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New infringement penalties to regulate Communications Sector

Nuku'alofa, Tonga

MEIDECC MInister Poasi Tei and CEO Paula Ma'u.

A new “Infringement Notice Regime” proposed to give teeth to the provisions of Tonga’s Communications Act of 2015 will allow government to issue penalties of between $1000 and $4000 when they believe a person has contravened the Act, without going to court.

Ministry CEO, Paula Ma‘u, stated that the Minister of MEIDECC intended to make a declaration to introduce “a flexible enforcement tool to effectively regulate the communications sector.”

The Communications (Infringement Notice Regime) Declaration 2019 will enable the Regulator of the Communications Sector (MEIDECC) to lawfully issue infringement notices without having to commence court proceedings.

“Like a traffic offence (i.e. ticket) the fines imposed by these infringement notices are much lower than the maximum liability under a criminal proceeding,” he stated.

Reasonable grounds

But a traffic officer will not be issuing the tickets – civil servants will.

The notices may be issued by the Regulator “where it has reasonable grounds to believe that a person has contravened a provision of the Act.”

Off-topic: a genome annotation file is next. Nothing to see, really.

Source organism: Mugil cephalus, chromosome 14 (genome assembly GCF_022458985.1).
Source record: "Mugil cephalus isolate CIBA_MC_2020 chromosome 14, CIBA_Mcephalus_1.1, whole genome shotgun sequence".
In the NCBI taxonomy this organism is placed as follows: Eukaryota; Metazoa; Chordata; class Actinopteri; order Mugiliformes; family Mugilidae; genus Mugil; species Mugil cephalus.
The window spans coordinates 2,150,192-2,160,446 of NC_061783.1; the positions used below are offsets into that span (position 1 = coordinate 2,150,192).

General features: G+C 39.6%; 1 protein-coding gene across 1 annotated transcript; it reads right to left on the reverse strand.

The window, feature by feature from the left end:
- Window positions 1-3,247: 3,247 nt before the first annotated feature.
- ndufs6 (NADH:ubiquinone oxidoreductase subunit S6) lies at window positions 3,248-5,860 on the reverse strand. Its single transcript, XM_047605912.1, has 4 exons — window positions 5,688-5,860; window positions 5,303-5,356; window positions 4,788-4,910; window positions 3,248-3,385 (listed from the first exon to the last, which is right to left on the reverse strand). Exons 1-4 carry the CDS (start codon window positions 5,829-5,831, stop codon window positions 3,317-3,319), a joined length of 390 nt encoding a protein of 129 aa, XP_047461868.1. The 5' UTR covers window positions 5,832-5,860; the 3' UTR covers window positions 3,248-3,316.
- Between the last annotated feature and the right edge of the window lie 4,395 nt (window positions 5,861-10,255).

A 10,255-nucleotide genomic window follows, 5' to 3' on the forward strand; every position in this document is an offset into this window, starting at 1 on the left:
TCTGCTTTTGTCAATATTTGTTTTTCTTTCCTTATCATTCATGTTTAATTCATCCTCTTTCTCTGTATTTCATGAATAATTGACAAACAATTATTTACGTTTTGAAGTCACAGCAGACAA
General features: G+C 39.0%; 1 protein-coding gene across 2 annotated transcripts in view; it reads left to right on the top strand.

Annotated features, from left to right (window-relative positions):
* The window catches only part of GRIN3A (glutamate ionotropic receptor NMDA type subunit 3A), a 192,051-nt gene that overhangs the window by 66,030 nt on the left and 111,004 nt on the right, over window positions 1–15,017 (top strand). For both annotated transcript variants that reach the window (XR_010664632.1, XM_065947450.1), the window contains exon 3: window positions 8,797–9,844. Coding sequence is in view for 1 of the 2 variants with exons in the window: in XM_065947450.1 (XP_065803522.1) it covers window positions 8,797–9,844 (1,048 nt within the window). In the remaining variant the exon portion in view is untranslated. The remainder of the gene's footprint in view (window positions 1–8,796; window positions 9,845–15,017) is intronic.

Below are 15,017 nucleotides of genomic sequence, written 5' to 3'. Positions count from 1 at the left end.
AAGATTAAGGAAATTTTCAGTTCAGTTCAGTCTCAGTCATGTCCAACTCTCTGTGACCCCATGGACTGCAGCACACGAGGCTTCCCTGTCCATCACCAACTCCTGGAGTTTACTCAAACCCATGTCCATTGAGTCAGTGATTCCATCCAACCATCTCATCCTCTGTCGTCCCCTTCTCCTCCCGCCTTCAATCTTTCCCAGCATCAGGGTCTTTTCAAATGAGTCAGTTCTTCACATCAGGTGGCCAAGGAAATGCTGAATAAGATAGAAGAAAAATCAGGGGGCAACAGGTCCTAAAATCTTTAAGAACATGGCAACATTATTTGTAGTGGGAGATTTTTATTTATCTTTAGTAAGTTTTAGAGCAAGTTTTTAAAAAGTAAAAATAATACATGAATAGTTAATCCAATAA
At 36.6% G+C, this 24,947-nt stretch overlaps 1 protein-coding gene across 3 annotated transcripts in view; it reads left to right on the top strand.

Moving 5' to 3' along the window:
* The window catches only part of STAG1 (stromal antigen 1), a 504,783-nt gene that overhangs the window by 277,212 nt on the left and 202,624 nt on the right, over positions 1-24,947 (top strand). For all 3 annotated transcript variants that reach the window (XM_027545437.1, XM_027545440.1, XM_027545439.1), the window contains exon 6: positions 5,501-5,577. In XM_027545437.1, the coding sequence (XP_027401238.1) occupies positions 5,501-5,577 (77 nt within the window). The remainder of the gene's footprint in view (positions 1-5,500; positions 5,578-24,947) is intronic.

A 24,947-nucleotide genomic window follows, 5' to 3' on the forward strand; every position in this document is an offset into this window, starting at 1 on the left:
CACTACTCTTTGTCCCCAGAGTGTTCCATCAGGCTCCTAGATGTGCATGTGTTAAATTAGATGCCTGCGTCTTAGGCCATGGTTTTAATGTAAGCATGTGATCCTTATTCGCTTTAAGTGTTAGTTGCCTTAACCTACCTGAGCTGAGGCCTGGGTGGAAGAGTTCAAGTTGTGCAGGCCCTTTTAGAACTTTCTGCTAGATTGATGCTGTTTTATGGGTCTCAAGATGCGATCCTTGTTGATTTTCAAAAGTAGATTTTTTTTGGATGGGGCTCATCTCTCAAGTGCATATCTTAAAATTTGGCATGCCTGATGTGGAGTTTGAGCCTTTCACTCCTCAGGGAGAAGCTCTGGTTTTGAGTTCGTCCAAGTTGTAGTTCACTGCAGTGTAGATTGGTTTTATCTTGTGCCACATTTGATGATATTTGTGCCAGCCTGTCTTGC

The Communications Sector includes operators who hold licences to provide a service or own communications facilities that are subject to licensing under the Act within Tonga. It includes network operators, broadcasting services, dial-up information services, on-line entertainment service and others generally using systems for communications by means of guided or unguided electromagnetic energy.


The public may submit views by email to the ministry on the intended “Infringement Notice Regime, before the end of this week.

According to a statement on the Ministry of Meteorology, Energy, Information, Disaster Management, Environment, Climate Change and Communications (MEIDECC) website, the email consultation started on 11 June and will end on Friday 12 July 2019.

The Minister intends to make the declaration in accordance with section 162(7) of the Communications Act 2015.

The Ministry stated that the fines imposed by the infringement notices are much lower than the maximum liability under a criminal proceeding, and that “any person issued with an infringement notice would have the choice of paying the fine or challenging it through a review process provided under the Act.”

Calvy Aomina, the email responder at MEIDECC, told Matangi Tonga that the provisions are already existing offences under the Act.

“What we are trying to do is just to give effect to it. At least we have teeth to enforce our law, which we believe will help us effectively regulate the communications sector.

“In essence, instead of going to Court, we will just issue infringement notices (like traffic tickets) and that's it. Which is also cheaper, and without any criminal record,” he said.

Schedule of Penalties under the Infringement Notice Regime